Bandcamp, the online music marketplace used by tens of thousands of independent artists and labels, has once again announced plans to donate its cut of one day’s sales to a progressive cause, this time adding an annual commitment. On this and every subsequent Juneteenth — the June 19 holiday commemorating the end of African American slavery — the platform intends to direct its usual revenue share to the NAACP Legal Defense Fund.
In a statement, Bandcamp CEO Ethan Diamond described that fund as “a national organization that has a long history of effectively enacting racial justice and change through litigation, advocacy, and public education.” Diamond added, “We’re also allocating an additional $30,000 per year to partner with organizations that fight for racial justice and create opportunities for people of color.”
This year’s sales event, which runs from 12 a.m. Friday through midnight that evening, will be bolstered by the participation of many artists and labels who have pledged to donate their own proceeds to various racial justice initiatives and organizations. The independent artist Jennifer Vanilla, based in New York, plans to direct proceeds to the advocacy group Justice for Black Girls. The Munich-based dance music label Public Possession will direct its money towards Die Initiative Schwarze Menschen, a German-focused black rights organization. The Chicago-based Numero Group, a label known for reissuing lost gems, has said it is forming an employee-led fund to support equality initiatives.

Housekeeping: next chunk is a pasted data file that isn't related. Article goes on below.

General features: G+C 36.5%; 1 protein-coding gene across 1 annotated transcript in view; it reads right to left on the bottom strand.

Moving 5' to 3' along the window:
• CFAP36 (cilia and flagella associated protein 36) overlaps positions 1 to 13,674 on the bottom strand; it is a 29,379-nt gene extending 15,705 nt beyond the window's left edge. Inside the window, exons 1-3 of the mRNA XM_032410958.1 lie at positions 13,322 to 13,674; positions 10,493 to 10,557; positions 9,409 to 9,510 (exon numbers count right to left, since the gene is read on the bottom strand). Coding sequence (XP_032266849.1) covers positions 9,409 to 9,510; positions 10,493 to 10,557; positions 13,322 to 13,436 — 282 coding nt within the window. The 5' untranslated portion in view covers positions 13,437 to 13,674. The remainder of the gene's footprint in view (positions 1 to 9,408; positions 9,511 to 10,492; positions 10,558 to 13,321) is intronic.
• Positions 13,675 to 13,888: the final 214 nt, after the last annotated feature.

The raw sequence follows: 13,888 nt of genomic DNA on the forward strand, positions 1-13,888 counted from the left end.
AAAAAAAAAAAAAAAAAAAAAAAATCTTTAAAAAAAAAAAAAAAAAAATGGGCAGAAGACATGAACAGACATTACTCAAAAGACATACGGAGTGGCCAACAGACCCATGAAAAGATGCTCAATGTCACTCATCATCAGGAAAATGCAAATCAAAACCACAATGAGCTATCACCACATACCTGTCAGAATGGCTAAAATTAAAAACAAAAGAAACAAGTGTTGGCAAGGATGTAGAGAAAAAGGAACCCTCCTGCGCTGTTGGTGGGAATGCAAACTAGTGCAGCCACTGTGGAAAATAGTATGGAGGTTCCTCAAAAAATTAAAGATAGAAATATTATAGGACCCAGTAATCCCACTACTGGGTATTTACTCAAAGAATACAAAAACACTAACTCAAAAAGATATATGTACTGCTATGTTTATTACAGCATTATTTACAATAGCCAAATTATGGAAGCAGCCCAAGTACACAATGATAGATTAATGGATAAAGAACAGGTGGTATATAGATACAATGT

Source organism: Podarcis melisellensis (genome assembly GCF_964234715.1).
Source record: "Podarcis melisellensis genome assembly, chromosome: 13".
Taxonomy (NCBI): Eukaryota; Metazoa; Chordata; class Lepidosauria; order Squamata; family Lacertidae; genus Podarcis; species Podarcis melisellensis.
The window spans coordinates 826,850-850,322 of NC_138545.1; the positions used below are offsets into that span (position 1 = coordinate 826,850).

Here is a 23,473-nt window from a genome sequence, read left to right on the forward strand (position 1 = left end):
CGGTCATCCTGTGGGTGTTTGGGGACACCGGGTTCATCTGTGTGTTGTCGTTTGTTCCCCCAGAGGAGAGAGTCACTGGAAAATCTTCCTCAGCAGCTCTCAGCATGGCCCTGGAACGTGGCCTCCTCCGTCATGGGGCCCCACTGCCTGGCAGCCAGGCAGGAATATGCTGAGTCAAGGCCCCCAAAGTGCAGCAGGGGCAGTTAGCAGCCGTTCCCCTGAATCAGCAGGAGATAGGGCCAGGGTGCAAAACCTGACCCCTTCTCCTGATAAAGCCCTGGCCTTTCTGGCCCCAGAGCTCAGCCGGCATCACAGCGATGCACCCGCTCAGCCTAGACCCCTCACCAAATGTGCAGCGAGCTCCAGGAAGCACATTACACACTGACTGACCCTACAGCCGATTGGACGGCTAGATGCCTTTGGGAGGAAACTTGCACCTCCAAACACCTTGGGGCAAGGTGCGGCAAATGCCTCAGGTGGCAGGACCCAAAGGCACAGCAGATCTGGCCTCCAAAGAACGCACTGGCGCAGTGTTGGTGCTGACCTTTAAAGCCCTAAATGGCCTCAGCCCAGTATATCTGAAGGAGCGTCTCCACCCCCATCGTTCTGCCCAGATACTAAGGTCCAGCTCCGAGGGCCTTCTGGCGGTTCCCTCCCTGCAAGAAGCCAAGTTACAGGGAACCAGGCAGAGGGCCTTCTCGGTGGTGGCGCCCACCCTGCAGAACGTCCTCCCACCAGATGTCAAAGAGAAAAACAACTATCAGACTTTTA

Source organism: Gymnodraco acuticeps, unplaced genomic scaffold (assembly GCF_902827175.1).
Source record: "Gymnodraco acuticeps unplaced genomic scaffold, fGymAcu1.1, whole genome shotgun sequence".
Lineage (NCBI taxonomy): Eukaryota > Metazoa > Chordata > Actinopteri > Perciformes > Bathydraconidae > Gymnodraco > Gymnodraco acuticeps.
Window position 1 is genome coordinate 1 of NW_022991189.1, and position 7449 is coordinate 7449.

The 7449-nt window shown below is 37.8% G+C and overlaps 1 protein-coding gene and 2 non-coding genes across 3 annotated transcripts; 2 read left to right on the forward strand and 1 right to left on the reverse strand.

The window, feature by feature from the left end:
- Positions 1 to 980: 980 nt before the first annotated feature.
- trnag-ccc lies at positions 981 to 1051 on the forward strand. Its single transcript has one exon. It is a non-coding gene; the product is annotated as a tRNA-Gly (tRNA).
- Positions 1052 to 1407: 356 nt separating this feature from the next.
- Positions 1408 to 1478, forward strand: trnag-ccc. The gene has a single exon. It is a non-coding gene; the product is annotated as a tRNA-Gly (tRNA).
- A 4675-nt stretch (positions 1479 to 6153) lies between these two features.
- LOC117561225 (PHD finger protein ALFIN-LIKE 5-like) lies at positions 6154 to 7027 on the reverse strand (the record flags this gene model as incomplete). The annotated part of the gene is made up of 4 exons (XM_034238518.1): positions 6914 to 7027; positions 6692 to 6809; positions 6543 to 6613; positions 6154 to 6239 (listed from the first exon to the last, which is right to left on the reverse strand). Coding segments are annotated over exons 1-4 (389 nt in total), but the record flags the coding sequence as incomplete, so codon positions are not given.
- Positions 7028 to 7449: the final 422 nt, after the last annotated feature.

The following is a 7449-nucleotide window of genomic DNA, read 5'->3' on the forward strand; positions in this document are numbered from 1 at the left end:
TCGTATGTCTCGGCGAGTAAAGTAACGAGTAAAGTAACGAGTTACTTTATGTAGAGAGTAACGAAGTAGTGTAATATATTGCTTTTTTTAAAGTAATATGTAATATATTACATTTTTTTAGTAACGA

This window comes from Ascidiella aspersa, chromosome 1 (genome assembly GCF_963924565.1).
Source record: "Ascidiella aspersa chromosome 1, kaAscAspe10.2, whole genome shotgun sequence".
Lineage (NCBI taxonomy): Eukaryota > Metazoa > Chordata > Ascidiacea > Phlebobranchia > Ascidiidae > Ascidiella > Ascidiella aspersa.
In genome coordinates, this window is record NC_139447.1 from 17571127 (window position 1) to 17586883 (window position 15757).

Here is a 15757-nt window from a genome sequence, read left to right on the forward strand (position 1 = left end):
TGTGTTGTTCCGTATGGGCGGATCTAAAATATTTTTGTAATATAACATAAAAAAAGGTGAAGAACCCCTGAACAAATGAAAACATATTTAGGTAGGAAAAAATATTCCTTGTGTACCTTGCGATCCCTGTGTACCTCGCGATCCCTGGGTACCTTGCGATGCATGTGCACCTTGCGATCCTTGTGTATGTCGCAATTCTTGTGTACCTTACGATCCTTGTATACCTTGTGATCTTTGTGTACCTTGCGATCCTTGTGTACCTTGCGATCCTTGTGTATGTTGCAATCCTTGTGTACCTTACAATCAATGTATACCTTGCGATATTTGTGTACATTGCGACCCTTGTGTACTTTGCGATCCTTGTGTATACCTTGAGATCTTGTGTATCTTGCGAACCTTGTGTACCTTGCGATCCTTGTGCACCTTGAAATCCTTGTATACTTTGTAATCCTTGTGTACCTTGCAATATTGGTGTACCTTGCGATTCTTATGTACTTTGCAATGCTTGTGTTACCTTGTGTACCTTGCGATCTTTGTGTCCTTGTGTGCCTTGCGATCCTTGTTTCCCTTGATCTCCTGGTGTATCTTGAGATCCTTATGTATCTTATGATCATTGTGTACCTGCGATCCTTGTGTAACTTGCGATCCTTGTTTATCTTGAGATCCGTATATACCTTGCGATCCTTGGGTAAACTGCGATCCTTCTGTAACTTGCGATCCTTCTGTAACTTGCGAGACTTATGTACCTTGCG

Bandcamp has promoted similar campaigns as far back as 2017, spurred on by President Trump’s executive order around immigration that January. This March, after the global lockdown had decimated many musicians’ bottom lines due to the lack of live performances, the company announced a similar campaign directed instead towards financial relief for those artists, which it has repeated on the first Fridays of May and June, with another planned for July 3. The company reported that on the first of those “Bandcamp Fridays,” $4.3 million in revenue (of which roughly $516,000 would ordinarily have gone to the company) was paid directly to the artists and labels whose work was purchased.